“Why not?” asks Sandy, “have you not got the nerve?”
“It is not that,” says Hamish, “I have not got the money.”
Grandma Rosenbaum, aged seventy, is complaining of stomach pains to Dr. Bones.
Bones examines her thoroughly and announces his findings.
“The truth is, Mrs. Rosenbaum,” he says, “you are pregnant.”
“That is impossible!” cries Grandma. “I am seventy years old, and my husband is eighty-two.”
Bones insists that his tests are right, so Grandma Rosenbaum reaches for the telephone and dials the nursing home, where Grandpa Rosenbaum is rocking in his chair.
When he is on the phone, Grandma yells out, “You old goat, you have got me pregnant!”
“Please,” says Grandpa, “who did you say is calling?”
This is such a hilarious world and religions have made it so sad. It should be full of songs and music and dance. But it seems we are so deeply contaminated, poisoned with misery and suffering that even when you laugh you don’t laugh with your totality.
You are holding even your laughter; you can watch it that you are holding it – except one man. You all know who that one man is. Give a real good laugh so everybody knows.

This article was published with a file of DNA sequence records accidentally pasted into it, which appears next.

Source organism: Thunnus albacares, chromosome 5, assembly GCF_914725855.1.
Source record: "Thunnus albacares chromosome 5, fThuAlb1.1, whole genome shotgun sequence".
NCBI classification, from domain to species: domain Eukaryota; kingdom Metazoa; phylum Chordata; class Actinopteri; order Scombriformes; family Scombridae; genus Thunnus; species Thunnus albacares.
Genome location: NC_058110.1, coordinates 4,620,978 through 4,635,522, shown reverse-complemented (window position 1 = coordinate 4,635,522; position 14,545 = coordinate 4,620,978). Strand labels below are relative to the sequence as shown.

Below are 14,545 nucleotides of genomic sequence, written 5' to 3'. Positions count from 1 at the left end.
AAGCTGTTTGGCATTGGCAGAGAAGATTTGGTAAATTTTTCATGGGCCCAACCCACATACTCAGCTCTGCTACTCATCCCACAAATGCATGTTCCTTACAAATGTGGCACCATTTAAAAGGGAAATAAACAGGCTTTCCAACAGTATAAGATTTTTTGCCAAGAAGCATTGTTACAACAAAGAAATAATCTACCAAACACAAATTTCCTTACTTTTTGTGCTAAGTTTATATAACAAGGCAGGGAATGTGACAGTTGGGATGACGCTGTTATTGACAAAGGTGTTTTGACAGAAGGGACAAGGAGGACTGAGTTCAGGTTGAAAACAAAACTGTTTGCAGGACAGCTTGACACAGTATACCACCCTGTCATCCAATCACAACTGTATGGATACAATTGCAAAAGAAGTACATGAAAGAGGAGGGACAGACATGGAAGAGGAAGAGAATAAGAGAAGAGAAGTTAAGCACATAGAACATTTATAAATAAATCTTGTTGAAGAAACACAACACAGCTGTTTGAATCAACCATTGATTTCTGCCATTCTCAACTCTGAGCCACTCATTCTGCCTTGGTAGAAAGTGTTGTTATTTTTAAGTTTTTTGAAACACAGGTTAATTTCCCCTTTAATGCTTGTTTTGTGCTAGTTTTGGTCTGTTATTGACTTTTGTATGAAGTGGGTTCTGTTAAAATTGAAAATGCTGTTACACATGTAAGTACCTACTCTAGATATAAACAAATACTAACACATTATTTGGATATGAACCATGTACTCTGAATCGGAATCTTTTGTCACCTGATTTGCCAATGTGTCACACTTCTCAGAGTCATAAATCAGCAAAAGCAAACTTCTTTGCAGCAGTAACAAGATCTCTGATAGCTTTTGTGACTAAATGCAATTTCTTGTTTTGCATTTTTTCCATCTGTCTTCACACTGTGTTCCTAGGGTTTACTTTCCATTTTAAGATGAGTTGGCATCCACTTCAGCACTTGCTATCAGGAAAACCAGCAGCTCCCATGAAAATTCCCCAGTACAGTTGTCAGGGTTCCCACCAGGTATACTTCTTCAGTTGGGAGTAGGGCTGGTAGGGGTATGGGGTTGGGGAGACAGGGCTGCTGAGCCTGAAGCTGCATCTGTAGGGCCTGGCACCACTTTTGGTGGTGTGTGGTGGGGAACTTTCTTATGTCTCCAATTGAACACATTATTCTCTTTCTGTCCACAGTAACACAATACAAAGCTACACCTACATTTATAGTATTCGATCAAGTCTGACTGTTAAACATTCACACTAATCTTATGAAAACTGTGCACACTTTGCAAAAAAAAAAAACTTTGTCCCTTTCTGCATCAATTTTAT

(Everyone in Buddha Hall laughs, but the laughter of Sardar Gurudayal Singh is still the loudest.)
For the past two months I have been taking care of my sister while she was dying of cancer in hospital. I was able to give her love and physical care, and although, while she was in the last days of coma I was constantly playing your discourses to her, I felt I failed to introduce her to meditation; she refused to face death.
Osho, it’s a puzzle to me that after all the torture and suffering she must have felt, at the last moment a big smile started to grow more and more on her face. Osho, could you comment on her smile and on my trying to introduce her to meditation?
The question you have asked raises a very fundamental thing, and that is: if by chance – and I will explain to you what I mean by chance – if by chance somebody dies in great suffering like cancer, the suffering of the cancer does not allow the person to fall into unconsciousness.